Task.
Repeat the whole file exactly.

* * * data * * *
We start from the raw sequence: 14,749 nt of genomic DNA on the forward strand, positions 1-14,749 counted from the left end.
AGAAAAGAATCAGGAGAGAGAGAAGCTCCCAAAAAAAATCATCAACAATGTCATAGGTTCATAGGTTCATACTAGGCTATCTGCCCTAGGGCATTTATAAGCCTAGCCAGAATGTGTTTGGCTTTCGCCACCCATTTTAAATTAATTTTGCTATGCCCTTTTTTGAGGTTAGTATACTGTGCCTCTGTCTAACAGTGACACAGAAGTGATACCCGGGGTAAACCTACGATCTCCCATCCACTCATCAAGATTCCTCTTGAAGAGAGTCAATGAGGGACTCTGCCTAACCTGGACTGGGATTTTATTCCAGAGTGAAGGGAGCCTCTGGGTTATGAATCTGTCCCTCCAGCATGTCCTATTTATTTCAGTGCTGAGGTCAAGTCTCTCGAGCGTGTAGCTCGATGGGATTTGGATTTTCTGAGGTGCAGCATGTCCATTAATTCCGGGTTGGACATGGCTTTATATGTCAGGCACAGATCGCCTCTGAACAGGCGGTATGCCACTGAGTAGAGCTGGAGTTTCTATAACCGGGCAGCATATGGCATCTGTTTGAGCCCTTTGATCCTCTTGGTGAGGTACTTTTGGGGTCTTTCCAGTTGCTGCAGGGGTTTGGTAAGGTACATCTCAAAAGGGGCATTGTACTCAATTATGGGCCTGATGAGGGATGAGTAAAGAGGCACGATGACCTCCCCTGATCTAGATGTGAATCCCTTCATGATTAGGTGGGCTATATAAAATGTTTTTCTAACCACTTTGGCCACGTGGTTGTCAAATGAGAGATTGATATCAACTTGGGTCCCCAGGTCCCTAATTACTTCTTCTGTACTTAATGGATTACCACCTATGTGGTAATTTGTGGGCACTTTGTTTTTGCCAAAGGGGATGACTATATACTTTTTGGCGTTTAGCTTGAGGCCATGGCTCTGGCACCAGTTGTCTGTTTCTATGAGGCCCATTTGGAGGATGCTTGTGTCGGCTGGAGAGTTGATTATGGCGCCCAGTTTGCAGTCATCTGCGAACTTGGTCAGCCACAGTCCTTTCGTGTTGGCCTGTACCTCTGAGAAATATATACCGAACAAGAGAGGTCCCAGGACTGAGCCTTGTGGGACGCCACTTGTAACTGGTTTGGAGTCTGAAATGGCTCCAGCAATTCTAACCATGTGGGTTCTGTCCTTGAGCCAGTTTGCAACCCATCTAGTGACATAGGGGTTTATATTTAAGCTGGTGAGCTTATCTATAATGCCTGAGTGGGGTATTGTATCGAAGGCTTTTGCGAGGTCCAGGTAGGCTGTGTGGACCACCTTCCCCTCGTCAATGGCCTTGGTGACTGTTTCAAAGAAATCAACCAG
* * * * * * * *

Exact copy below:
We start from the raw sequence: 14,749 nt of genomic DNA on the forward strand, positions 1-14,749 counted from the left end.
AGAAAAGAATCAGGAGAGAGAGAAGCTCCCAAAAAAAATCATCAACAATGTCATAGGTTCATAGGTTCATACTAGGCTATCTGCCCTAGGGCATTTATAAGCCTAGCCAGAATGTGTTTGGCTTTCGCCACCCATTTTAAATTAATTTTGCTATGCCCTTTTTTGAGGTTAGTATACTGTGCCTCTGTCTAACAGTGACACAGAAGTGATACCCGGGGTAAACCTACGATCTCCCATCCACTCATCAAGATTCCTCTTGAAGAGAGTCAATGAGGGACTCTGCCTAACCTGGACTGGGATTTTATTCCAGAGTGAAGGGAGCCTCTGGGTTATGAATCTGTCCCTCCAGCATGTCCTATTTATTTCAGTGCTGAGGTCAAGTCTCTCGAGCGTGTAGCTCGATGGGATTTGGATTTTCTGAGGTGCAGCATGTCCATTAATTCCGGGTTGGACATGGCTTTATATGTCAGGCACAGATCGCCTCTGAACAGGCGGTATGCCACTGAGTAGAGCTGGAGTTTCTATAACCGGGCAGCATATGGCATCTGTTTGAGCCCTTTGATCCTCTTGGTGAGGTACTTTTGGGGTCTTTCCAGTTGCTGCAGGGGTTTGGTAAGGTACATCTCAAAAGGGGCATTGTACTCAATTATGGGCCTGATGAGGGATGAGTAAAGAGGCACGATGACCTCCCCTGATCTAGATGTGAATCCCTTCATGATTAGGTGGGCTATATAAAATGTTTTTCTAACCACTTTGGCCACGTGGTTGTCAAATGAGAGATTGATATCAACTTGGGTCCCCAGGTCCCTAATTACTTCTTCTGTACTTAATGGATTACCACCTATGTGGTAATTTGTGGGCACTTTGTTTTTGCCAAAGGGGATGACTATATACTTTTTGGCGTTTAGCTTGAGGCCATGGCTCTGGCACCAGTTGTCTGTTTCTATGAGGCCCATTTGGAGGATGCTTGTGTCGGCTGGAGAGTTGATTATGGCGCCCAGTTTGCAGTCATCTGCGAACTTGGTCAGCCACAGTCCTTTCGTGTTGGCCTGTACCTCTGAGAAATATATACCGAACAAGAGAGGTCCCAGGACTGAGCCTTGTGGGACGCCACTTGTAACTGGTTTGGAGTCTGAAATGGCTCCAGCAATTCTAACCATGTGGGTTCTGTCCTTGAGCCAGTTTGCAACCCATCTAGTGACATAGGGGTTTATATTTAAGCTGGTGAGCTTATCTATAATGCCTGAGTGGGGTATTGTATCGAAGGCTTTTGCGAGGTCCAGGTAGGCTGTGTGGACCACCTTCCCCTCGTCAATGGCCTTGGTGACTGTTTCAAAGAAATCAACCAG